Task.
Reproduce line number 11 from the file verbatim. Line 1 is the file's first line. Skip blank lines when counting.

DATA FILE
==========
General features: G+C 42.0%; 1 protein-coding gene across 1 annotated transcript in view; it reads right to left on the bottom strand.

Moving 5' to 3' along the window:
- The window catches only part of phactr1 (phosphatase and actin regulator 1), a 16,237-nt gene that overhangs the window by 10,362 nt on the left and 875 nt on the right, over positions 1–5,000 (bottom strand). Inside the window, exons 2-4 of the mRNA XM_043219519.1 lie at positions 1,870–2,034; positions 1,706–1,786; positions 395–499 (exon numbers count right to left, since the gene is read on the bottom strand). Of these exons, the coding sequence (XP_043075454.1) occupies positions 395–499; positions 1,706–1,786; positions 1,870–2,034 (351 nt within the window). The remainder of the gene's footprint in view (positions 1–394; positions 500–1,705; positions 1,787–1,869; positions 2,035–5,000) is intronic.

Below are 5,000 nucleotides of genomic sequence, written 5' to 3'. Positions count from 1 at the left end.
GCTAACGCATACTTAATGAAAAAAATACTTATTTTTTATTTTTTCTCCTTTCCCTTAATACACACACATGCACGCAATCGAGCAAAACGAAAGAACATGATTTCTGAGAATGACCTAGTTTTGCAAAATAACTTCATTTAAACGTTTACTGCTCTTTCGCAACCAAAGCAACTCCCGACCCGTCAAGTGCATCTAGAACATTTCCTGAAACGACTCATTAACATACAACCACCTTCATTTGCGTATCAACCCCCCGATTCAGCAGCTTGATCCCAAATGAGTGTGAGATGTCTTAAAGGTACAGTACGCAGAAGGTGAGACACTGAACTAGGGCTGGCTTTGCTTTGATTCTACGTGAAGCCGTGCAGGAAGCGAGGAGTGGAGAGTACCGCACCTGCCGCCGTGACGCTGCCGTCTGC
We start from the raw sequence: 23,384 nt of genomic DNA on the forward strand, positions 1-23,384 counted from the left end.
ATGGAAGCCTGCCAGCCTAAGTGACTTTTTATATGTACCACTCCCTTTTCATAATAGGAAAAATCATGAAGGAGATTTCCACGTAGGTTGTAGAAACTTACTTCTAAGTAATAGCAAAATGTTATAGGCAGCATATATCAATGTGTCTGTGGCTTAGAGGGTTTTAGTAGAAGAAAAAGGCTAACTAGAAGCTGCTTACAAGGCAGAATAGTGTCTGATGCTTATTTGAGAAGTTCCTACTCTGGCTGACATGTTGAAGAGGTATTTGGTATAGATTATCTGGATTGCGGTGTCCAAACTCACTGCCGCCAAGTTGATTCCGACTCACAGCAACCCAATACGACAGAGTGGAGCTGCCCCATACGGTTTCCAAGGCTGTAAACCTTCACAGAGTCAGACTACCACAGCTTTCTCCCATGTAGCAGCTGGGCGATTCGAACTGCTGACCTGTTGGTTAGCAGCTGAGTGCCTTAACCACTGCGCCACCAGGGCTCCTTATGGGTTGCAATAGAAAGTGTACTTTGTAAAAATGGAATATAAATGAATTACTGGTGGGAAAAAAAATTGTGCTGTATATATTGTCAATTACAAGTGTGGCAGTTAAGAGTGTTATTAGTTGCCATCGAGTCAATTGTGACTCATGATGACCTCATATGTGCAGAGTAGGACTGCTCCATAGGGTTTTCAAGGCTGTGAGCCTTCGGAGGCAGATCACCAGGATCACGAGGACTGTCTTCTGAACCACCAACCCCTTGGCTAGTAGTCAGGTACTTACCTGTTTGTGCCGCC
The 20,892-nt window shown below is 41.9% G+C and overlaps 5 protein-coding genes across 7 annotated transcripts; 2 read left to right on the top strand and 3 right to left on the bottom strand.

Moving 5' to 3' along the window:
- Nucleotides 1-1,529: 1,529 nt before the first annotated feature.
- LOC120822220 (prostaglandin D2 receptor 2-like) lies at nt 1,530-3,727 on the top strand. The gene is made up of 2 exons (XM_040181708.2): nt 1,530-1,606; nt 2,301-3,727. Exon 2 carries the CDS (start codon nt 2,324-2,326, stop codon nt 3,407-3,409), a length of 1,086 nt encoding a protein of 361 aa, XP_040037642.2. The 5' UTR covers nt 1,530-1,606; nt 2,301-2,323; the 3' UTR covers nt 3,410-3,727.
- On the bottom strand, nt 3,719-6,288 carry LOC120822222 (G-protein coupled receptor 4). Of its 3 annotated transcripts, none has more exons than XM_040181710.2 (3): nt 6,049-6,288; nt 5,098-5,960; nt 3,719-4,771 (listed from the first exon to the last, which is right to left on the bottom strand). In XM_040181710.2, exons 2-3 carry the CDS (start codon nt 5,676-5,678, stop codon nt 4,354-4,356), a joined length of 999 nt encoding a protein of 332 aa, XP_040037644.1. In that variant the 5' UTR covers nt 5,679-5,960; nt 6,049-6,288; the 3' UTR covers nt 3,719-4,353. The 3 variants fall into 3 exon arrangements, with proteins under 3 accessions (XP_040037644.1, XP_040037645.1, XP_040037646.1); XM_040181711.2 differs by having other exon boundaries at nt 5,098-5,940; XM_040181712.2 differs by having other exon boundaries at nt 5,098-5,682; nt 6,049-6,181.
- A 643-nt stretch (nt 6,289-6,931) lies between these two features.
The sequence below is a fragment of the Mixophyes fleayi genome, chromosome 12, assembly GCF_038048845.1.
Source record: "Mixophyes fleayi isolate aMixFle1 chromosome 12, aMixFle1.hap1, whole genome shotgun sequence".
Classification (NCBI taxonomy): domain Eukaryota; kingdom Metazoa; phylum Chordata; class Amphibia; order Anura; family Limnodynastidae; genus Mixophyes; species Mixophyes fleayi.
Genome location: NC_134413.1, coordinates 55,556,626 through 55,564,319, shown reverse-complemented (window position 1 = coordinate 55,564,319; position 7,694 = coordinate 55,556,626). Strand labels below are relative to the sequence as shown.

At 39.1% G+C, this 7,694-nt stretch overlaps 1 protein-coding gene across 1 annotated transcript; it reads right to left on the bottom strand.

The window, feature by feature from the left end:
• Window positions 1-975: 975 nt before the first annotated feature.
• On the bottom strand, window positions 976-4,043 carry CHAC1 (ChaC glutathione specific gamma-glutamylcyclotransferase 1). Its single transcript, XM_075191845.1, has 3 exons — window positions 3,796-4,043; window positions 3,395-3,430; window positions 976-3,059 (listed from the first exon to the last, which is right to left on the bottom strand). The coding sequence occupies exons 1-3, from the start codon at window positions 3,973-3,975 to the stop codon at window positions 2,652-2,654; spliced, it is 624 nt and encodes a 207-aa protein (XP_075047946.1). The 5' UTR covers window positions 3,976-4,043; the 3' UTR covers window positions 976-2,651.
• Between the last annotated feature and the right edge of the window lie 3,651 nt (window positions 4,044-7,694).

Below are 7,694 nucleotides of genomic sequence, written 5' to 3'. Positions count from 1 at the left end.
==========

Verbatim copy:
- LOC120822220 (prostaglandin D2 receptor 2-like) lies at nt 1,530-3,727 on the top strand. The gene is made up of 2 exons (XM_040181708.2): nt 1,530-1,606; nt 2,301-3,727. Exon 2 carries the CDS (start codon nt 2,324-2,326, stop codon nt 3,407-3,409), a length of 1,086 nt encoding a protein of 361 aa, XP_040037642.2. The 5' UTR covers nt 1,530-1,606; nt 2,301-2,323; the 3' UTR covers nt 3,410-3,727.